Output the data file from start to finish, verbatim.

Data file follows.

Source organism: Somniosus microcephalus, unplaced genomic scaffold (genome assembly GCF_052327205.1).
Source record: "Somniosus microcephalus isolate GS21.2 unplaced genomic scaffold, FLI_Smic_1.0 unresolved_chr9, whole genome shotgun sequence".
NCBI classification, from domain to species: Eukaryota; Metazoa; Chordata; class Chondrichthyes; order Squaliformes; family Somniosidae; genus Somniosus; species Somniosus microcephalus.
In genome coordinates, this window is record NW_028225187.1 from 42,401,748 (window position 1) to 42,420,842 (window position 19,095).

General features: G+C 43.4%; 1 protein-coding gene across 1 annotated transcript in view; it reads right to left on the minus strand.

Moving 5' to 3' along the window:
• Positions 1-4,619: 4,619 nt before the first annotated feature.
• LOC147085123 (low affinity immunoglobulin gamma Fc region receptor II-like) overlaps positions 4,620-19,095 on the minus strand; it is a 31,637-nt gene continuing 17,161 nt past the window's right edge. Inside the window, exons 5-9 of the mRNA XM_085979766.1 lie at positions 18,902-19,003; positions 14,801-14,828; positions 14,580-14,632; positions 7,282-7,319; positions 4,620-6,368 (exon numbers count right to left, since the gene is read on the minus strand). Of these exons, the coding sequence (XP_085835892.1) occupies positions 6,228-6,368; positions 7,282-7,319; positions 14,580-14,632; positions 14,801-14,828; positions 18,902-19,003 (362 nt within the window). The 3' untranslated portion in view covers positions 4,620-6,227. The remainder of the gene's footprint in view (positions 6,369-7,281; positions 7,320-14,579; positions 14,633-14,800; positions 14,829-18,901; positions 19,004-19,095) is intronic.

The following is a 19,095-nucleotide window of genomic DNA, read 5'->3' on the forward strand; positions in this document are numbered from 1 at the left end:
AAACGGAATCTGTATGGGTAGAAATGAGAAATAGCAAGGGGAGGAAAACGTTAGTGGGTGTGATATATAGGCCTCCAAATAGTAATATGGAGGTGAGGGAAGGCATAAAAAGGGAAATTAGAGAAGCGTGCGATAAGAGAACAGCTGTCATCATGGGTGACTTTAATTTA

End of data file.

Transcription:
Source organism: Somniosus microcephalus, unplaced genomic scaffold (genome assembly GCF_052327205.1).
Source record: "Somniosus microcephalus isolate GS21.2 unplaced genomic scaffold, FLI_Smic_1.0 unresolved_chr9, whole genome shotgun sequence".
NCBI classification, from domain to species: Eukaryota; Metazoa; Chordata; class Chondrichthyes; order Squaliformes; family Somniosidae; genus Somniosus; species Somniosus microcephalus.
In genome coordinates, this window is record NW_028225187.1 from 42,401,748 (window position 1) to 42,420,842 (window position 19,095).

General features: G+C 43.4%; 1 protein-coding gene across 1 annotated transcript in view; it reads right to left on the minus strand.

Moving 5' to 3' along the window:
• Positions 1-4,619: 4,619 nt before the first annotated feature.
• LOC147085123 (low affinity immunoglobulin gamma Fc region receptor II-like) overlaps positions 4,620-19,095 on the minus strand; it is a 31,637-nt gene continuing 17,161 nt past the window's right edge. Inside the window, exons 5-9 of the mRNA XM_085979766.1 lie at positions 18,902-19,003; positions 14,801-14,828; positions 14,580-14,632; positions 7,282-7,319; positions 4,620-6,368 (exon numbers count right to left, since the gene is read on the minus strand). Of these exons, the coding sequence (XP_085835892.1) occupies positions 6,228-6,368; positions 7,282-7,319; positions 14,580-14,632; positions 14,801-14,828; positions 18,902-19,003 (362 nt within the window). The 3' untranslated portion in view covers positions 4,620-6,227. The remainder of the gene's footprint in view (positions 6,369-7,281; positions 7,320-14,579; positions 14,633-14,800; positions 14,829-18,901; positions 19,004-19,095) is intronic.

The following is a 19,095-nucleotide window of genomic DNA, read 5'->3' on the forward strand; positions in this document are numbered from 1 at the left end:
AAACGGAATCTGTATGGGTAGAAATGAGAAATAGCAAGGGGAGGAAAACGTTAGTGGGTGTGATATATAGGCCTCCAAATAGTAATATGGAGGTGAGGGAAGGCATAAAAAGGGAAATTAGAGAAGCGTGCGATAAGAGAACAGCTGTCATCATGGGTGACTTTAATTTA